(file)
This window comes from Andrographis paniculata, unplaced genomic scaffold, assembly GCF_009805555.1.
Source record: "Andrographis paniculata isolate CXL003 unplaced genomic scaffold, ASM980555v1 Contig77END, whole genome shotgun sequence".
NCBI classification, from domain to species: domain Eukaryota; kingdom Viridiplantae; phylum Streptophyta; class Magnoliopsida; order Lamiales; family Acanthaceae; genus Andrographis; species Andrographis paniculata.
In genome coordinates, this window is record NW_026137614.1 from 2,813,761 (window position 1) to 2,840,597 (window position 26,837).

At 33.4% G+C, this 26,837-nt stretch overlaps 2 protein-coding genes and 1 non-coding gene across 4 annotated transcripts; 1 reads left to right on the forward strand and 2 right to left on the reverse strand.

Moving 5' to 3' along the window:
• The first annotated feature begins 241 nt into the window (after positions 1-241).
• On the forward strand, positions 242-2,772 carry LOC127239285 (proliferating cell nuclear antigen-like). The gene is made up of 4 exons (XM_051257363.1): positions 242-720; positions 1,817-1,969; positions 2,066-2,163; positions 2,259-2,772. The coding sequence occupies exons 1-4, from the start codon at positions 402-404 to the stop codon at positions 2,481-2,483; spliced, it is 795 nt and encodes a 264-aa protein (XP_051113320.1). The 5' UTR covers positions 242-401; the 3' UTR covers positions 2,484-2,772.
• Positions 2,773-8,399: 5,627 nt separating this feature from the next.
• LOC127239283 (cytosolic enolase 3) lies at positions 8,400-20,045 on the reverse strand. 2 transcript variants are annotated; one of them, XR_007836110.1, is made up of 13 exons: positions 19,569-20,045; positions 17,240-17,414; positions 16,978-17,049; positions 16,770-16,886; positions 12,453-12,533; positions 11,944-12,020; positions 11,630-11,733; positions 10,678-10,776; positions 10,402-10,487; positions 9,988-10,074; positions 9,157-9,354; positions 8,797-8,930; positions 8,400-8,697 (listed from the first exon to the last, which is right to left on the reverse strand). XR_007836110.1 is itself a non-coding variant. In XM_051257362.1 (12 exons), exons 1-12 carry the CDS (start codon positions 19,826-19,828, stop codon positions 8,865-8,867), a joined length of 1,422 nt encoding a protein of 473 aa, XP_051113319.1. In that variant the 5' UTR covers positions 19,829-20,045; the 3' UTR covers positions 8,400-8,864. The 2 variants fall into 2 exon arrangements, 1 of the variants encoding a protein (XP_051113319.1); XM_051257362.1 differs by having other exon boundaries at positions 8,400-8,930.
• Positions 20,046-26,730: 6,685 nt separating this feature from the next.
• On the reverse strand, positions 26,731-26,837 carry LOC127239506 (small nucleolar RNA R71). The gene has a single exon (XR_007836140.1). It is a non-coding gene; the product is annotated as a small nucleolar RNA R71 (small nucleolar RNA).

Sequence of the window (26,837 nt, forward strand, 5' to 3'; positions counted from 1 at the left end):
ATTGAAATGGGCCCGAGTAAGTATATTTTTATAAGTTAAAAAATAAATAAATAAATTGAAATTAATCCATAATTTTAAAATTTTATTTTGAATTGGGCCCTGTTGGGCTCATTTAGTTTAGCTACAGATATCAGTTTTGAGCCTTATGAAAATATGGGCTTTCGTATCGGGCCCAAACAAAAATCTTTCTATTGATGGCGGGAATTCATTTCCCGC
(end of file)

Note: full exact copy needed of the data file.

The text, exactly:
This window comes from Andrographis paniculata, unplaced genomic scaffold, assembly GCF_009805555.1.
Source record: "Andrographis paniculata isolate CXL003 unplaced genomic scaffold, ASM980555v1 Contig77END, whole genome shotgun sequence".
NCBI classification, from domain to species: domain Eukaryota; kingdom Viridiplantae; phylum Streptophyta; class Magnoliopsida; order Lamiales; family Acanthaceae; genus Andrographis; species Andrographis paniculata.
In genome coordinates, this window is record NW_026137614.1 from 2,813,761 (window position 1) to 2,840,597 (window position 26,837).

At 33.4% G+C, this 26,837-nt stretch overlaps 2 protein-coding genes and 1 non-coding gene across 4 annotated transcripts; 1 reads left to right on the forward strand and 2 right to left on the reverse strand.

Moving 5' to 3' along the window:
• The first annotated feature begins 241 nt into the window (after positions 1-241).
• On the forward strand, positions 242-2,772 carry LOC127239285 (proliferating cell nuclear antigen-like). The gene is made up of 4 exons (XM_051257363.1): positions 242-720; positions 1,817-1,969; positions 2,066-2,163; positions 2,259-2,772. The coding sequence occupies exons 1-4, from the start codon at positions 402-404 to the stop codon at positions 2,481-2,483; spliced, it is 795 nt and encodes a 264-aa protein (XP_051113320.1). The 5' UTR covers positions 242-401; the 3' UTR covers positions 2,484-2,772.
• Positions 2,773-8,399: 5,627 nt separating this feature from the next.
• LOC127239283 (cytosolic enolase 3) lies at positions 8,400-20,045 on the reverse strand. 2 transcript variants are annotated; one of them, XR_007836110.1, is made up of 13 exons: positions 19,569-20,045; positions 17,240-17,414; positions 16,978-17,049; positions 16,770-16,886; positions 12,453-12,533; positions 11,944-12,020; positions 11,630-11,733; positions 10,678-10,776; positions 10,402-10,487; positions 9,988-10,074; positions 9,157-9,354; positions 8,797-8,930; positions 8,400-8,697 (listed from the first exon to the last, which is right to left on the reverse strand). XR_007836110.1 is itself a non-coding variant. In XM_051257362.1 (12 exons), exons 1-12 carry the CDS (start codon positions 19,826-19,828, stop codon positions 8,865-8,867), a joined length of 1,422 nt encoding a protein of 473 aa, XP_051113319.1. In that variant the 5' UTR covers positions 19,829-20,045; the 3' UTR covers positions 8,400-8,864. The 2 variants fall into 2 exon arrangements, 1 of the variants encoding a protein (XP_051113319.1); XM_051257362.1 differs by having other exon boundaries at positions 8,400-8,930.
• Positions 20,046-26,730: 6,685 nt separating this feature from the next.
• On the reverse strand, positions 26,731-26,837 carry LOC127239506 (small nucleolar RNA R71). The gene has a single exon (XR_007836140.1). It is a non-coding gene; the product is annotated as a small nucleolar RNA R71 (small nucleolar RNA).

Sequence of the window (26,837 nt, forward strand, 5' to 3'; positions counted from 1 at the left end):
ATTGAAATGGGCCCGAGTAAGTATATTTTTATAAGTTAAAAAATAAATAAATAAATTGAAATTAATCCATAATTTTAAAATTTTATTTTGAATTGGGCCCTGTTGGGCTCATTTAGTTTAGCTACAGATATCAGTTTTGAGCCTTATGAAAATATGGGCTTTCGTATCGGGCCCAAACAAAAATCTTTCTATTGATGGCGGGAATTCATTTCCCGC